The aftermath of the storm surge at Tacloban airport, photo via Buzzfeed Romeo Ranoco/Reuters
I got wind of this first hand story of a survivor of Typhoon Yolanda from our friends Major Jun & Gen Matias, via Allan Jose Taguba on Facebook. It truly is different seeing it on TV and then hearing/reading a story from somebody who was right there during the onslaught of the typhoon and lived to tell the tale.
Heartbreaking. Please read on.
Reports from Tacloban are coming in trickles. I'm not posting this to let everyone know I or we in this part of the Visayas survived the strongest of winds. But by accounts of those who have experienced the worst onslaught of Yolanda, a prayer could help ease the suffering. I'm posting this to ask just that. Your prayers.
There was ample preparation until the unexpected challenged even the expertise of the rescuers. Here's a heart-warming story of one survivor, an Air Force Lieutenant Colonel:
"Sa labas kami ng office nung 6am Friday observing. Winds brought by Yolanda were already strong around that time. We (Air Force troops in Tacloban) prepared for rescue mission days before the expected landfall of Yolanda.
Just before 7am rain started to pour so we took shelter. Around the same time parang may tubig baha pumapasok sa office so we went out again.
Then suddenly pataas ng pataas ang tubig until we started getting into the ceilings of the building - binubutas na namin mga kisame then, ako yung huling umakyat. Suddenly the building collapsed and I saw my men falling into the surging water and very strong winds. Wala na ding bubong ang building.
I was able to hold onto a piece of wood - a truss which I forcibly removed just before I was taken by waves and strong current. Hindi ko na rin napansin kung nasaan yung dalawa kong officers na bagong graduate ng PMA na katabi ko lang bago kami nilamon ng tubig.
Then I saw one of my soldiers trying to hold onto an uncollapsed wall of another destroyed building. I tried to reach for him but the current was too strong and there was confusion and hysteria. Palayo ako ng palayo papuntang dagat and all I saw were tips of coconut trees starting to disappear into the swelling water.
Suddenly may nakita akong bata nakayakap ng mahigpit sa taas ng isang puno ng niyog. By stroke of luck the current led me to the child and I was able to pluck him from his very unfortunate situation. Kumapit na rin siya sa kinakapitan ko. Then nagpalutang lutang na kami hangang sa gitna ng dagat.
Sa dagat we went through another hell. We were slapped by waves, great big waves from all directions. We were also toyed by swirling winds. Madami na kami nainum na salt water. Pagod na ako. Pagod na rin si Miguel, yung kasama kong bata. He is just 7 years old. Napakabata para mamatay.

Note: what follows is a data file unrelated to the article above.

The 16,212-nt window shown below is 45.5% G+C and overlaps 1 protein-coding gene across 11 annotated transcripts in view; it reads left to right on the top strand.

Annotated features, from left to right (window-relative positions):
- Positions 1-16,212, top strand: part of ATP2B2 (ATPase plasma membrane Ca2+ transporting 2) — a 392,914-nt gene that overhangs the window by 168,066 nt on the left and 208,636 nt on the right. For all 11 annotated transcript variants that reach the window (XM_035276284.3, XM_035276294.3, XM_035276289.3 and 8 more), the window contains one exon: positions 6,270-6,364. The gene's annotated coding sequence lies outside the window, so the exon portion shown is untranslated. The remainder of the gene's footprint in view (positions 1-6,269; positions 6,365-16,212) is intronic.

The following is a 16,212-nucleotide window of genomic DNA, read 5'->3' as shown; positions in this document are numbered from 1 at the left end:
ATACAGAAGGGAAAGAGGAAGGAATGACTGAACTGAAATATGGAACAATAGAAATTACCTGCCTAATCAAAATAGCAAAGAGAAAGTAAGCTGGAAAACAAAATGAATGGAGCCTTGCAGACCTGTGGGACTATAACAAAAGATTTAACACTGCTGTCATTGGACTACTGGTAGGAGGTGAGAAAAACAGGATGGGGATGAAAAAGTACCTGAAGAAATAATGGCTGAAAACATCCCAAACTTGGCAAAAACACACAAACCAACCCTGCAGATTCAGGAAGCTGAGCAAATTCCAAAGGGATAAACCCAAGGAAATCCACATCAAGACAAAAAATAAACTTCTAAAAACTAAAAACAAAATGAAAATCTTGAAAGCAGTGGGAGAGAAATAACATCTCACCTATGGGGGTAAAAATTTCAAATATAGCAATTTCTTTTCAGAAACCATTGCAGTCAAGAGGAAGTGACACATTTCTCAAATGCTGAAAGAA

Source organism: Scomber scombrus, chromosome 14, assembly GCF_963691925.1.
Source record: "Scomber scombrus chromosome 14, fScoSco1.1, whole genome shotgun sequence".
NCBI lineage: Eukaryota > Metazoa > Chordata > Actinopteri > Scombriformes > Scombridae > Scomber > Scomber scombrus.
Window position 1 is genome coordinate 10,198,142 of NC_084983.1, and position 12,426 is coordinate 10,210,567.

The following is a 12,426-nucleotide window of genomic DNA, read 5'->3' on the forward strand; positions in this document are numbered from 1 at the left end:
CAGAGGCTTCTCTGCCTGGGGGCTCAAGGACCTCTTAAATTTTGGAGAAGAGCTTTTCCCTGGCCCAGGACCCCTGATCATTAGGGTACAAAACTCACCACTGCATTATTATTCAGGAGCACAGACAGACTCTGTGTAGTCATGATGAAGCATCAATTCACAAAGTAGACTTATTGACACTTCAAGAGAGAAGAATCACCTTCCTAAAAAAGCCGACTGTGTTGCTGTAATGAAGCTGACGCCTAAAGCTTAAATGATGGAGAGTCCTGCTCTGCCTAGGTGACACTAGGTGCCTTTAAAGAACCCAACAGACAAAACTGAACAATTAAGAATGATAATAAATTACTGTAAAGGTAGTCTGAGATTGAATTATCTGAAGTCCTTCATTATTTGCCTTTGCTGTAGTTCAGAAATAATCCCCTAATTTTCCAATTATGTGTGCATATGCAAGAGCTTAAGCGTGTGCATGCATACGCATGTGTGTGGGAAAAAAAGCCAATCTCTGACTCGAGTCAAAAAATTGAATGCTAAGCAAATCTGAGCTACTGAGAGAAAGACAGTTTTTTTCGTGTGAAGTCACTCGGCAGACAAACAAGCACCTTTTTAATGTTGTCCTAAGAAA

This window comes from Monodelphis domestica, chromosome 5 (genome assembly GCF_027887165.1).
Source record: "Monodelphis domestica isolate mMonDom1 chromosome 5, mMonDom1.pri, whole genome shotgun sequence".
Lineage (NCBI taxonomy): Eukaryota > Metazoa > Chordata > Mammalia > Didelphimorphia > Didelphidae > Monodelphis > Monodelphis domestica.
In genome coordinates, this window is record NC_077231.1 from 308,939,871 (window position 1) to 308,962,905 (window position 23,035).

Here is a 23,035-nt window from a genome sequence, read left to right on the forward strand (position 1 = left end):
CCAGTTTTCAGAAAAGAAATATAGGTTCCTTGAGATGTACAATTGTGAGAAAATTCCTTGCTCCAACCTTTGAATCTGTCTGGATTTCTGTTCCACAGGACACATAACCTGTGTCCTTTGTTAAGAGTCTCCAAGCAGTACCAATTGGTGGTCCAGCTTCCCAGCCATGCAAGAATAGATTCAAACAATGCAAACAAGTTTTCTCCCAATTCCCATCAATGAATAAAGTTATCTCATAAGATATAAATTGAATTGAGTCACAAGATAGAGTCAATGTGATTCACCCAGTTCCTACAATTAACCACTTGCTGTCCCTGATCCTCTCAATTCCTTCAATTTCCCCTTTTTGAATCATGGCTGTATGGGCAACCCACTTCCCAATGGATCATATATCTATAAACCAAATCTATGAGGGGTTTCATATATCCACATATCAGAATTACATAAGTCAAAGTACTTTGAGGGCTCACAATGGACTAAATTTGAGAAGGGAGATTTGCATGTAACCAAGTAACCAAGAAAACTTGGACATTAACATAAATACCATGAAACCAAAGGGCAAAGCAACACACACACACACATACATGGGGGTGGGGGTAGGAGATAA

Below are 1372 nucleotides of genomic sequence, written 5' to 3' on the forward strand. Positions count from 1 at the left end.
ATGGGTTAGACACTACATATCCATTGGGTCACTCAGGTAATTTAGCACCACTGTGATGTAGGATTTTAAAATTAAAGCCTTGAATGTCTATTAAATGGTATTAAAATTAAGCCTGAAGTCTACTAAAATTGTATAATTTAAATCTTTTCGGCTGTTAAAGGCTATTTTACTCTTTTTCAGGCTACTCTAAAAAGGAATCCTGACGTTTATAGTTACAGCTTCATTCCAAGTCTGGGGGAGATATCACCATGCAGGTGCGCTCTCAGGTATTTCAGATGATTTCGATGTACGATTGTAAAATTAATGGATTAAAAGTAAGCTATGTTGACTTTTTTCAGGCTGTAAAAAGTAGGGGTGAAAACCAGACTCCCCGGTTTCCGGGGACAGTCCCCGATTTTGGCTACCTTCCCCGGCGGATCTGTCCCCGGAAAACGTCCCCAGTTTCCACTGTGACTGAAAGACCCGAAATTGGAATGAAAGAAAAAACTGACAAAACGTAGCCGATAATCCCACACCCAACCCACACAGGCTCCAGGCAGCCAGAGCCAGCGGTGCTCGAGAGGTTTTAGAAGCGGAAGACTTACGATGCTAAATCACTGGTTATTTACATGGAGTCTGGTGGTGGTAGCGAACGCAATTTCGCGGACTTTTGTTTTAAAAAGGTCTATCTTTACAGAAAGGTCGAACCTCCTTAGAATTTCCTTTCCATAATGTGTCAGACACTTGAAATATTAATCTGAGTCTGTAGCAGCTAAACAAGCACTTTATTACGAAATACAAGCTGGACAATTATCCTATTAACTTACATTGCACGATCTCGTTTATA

I thought of my family. I prayed to God na bahala na siya sa aking mga anak at asawa. I thought I've done to them what every father could - naiayos ko na sila. I also thought of my men. Days prior I told them to ensure the safety of their families especially those in Tacloban since the city could be hit hard and everyone of us will be busy in the rescue mission after Yolanda. Baka wala na time para umuwi sa families nila during the rescue.
Then I thought of the two new graduates of PMA 2013. Naisip ko kung may mangyari sa akin at least nakapagserbisyo na ako ng maayos, I've done enough since graduation. Sila nagsisimula pa lang and have a very bright future.
Then I looked at Miguel. Nanginginig na siya sa lamig. His very young body could not just cope up with the elements. Sabi niya "Kuya, matutulog na ako. Pagod na ako."
Then I thought, maybe I survived because of this child. Without him I could have given up. Maybe he's the reason I'm still alive because God wants me to make sure this child will live. Sumigaw ako sa tenga ni Miguel: "Huwag kang matulog! Kaya mo yan! Tignan mo, malapit na tayo sa lupa".
Then I pointed at what I thought was another wall of swell, just to lift the spirit of Miguel. Pero shoreline na pala talaga yun. I thought there really is a Powerful Being."
The two survived Yolanda and the rough seas between Leyte and Samar during the onslaught of the typhoon. They came near Tacloban airport and were eventually rescued along the shorelines of Basey, Samar at around 1pm the same day. They floated for around 6 hours before they were rescued. Basey and Tacloban are separated by the San Pablo and San Pedro Bay. The devastation they saw along the Basey shoreline is another story worth telling. Around a score of the officer's men are still missing. These men are supposed to take part in the relief and rescue operations for Leyte and Samar.
Contrary to what has been alluded that Tacloban was not prepared for this devastation, there were rescue teams on standby. It was just unfortunate that nature took its powerful course, and nothing could have prepared even the hardiest of trained rescuers for this level of disaster.
Apparently, apart from the military rescuers, there are local policemen and even government employees who are missing at this point. A former schoolmate in UP, who is now the City Administrator of Tacloban says that they are very short on personnel, but they are doing their best to restore order and peace at the capital despite very limited resources.
More than just Tacloban, Ormoc needs our help too. The needs of Ormoc have largely gone unnoticed as of this writing, and it is also of utmost importance that relief goods and much needed supplies are sent their way too.
For ways on how we can all help, check out THIS LIST compiled by Rappler of agencies and organizations accepting donations and mobilizing efforts to bring goods to where they are needed most.